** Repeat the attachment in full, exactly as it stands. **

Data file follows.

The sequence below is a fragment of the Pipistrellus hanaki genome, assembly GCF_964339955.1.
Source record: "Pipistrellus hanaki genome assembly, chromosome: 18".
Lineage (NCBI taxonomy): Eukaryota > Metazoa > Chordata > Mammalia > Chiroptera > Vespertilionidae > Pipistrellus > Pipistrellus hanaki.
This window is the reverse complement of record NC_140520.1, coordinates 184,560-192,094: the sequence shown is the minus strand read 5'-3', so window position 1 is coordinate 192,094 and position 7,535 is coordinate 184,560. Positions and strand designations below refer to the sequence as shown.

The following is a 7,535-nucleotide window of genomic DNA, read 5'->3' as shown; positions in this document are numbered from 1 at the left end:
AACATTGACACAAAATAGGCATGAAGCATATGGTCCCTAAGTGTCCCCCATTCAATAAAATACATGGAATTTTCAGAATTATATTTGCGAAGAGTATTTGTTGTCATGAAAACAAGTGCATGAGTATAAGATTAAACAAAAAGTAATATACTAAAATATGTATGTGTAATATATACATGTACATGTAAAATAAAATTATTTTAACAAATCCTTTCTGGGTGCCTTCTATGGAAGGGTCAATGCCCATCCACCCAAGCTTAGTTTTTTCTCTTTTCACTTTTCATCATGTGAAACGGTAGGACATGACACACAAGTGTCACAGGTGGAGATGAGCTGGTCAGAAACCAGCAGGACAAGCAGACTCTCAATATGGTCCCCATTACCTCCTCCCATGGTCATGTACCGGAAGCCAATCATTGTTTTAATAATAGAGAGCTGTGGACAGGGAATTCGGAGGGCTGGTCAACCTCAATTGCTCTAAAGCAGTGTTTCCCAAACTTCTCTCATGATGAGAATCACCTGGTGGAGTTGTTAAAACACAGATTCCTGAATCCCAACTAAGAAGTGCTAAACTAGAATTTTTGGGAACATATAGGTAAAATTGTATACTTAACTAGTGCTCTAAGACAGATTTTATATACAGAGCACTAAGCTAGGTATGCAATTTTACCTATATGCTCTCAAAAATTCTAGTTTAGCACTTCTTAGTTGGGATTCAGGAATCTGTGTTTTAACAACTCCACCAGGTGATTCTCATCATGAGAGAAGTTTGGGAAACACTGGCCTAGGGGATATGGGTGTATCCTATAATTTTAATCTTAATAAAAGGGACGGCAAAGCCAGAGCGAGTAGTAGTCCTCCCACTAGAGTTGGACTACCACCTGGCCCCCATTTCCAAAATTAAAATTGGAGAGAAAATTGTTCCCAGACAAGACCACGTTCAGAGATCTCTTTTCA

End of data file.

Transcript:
The sequence below is a fragment of the Pipistrellus hanaki genome, assembly GCF_964339955.1.
Source record: "Pipistrellus hanaki genome assembly, chromosome: 18".
Lineage (NCBI taxonomy): Eukaryota > Metazoa > Chordata > Mammalia > Chiroptera > Vespertilionidae > Pipistrellus > Pipistrellus hanaki.
This window is the reverse complement of record NC_140520.1, coordinates 184,560-192,094: the sequence shown is the minus strand read 5'-3', so window position 1 is coordinate 192,094 and position 7,535 is coordinate 184,560. Positions and strand designations below refer to the sequence as shown.

The following is a 7,535-nucleotide window of genomic DNA, read 5'->3' as shown; positions in this document are numbered from 1 at the left end:
AACATTGACACAAAATAGGCATGAAGCATATGGTCCCTAAGTGTCCCCCATTCAATAAAATACATGGAATTTTCAGAATTATATTTGCGAAGAGTATTTGTTGTCATGAAAACAAGTGCATGAGTATAAGATTAAACAAAAAGTAATATACTAAAATATGTATGTGTAATATATACATGTACATGTAAAATAAAATTATTTTAACAAATCCTTTCTGGGTGCCTTCTATGGAAGGGTCAATGCCCATCCACCCAAGCTTAGTTTTTTCTCTTTTCACTTTTCATCATGTGAAACGGTAGGACATGACACACAAGTGTCACAGGTGGAGATGAGCTGGTCAGAAACCAGCAGGACAAGCAGACTCTCAATATGGTCCCCATTACCTCCTCCCATGGTCATGTACCGGAAGCCAATCATTGTTTTAATAATAGAGAGCTGTGGACAGGGAATTCGGAGGGCTGGTCAACCTCAATTGCTCTAAAGCAGTGTTTCCCAAACTTCTCTCATGATGAGAATCACCTGGTGGAGTTGTTAAAACACAGATTCCTGAATCCCAACTAAGAAGTGCTAAACTAGAATTTTTGGGAACATATAGGTAAAATTGTATACTTAACTAGTGCTCTAAGACAGATTTTATATACAGAGCACTAAGCTAGGTATGCAATTTTACCTATATGCTCTCAAAAATTCTAGTTTAGCACTTCTTAGTTGGGATTCAGGAATCTGTGTTTTAACAACTCCACCAGGTGATTCTCATCATGAGAGAAGTTTGGGAAACACTGGCCTAGGGGATATGGGTGTATCCTATAATTTTAATCTTAATAAAAGGGACGGCAAAGCCAGAGCGAGTAGTAGTCCTCCCACTAGAGTTGGACTACCACCTGGCCCCCATTTCCAAAATTAAAATTGGAGAGAAAATTGTTCCCAGACAAGACCACGTTCAGAGATCTCTTTTCA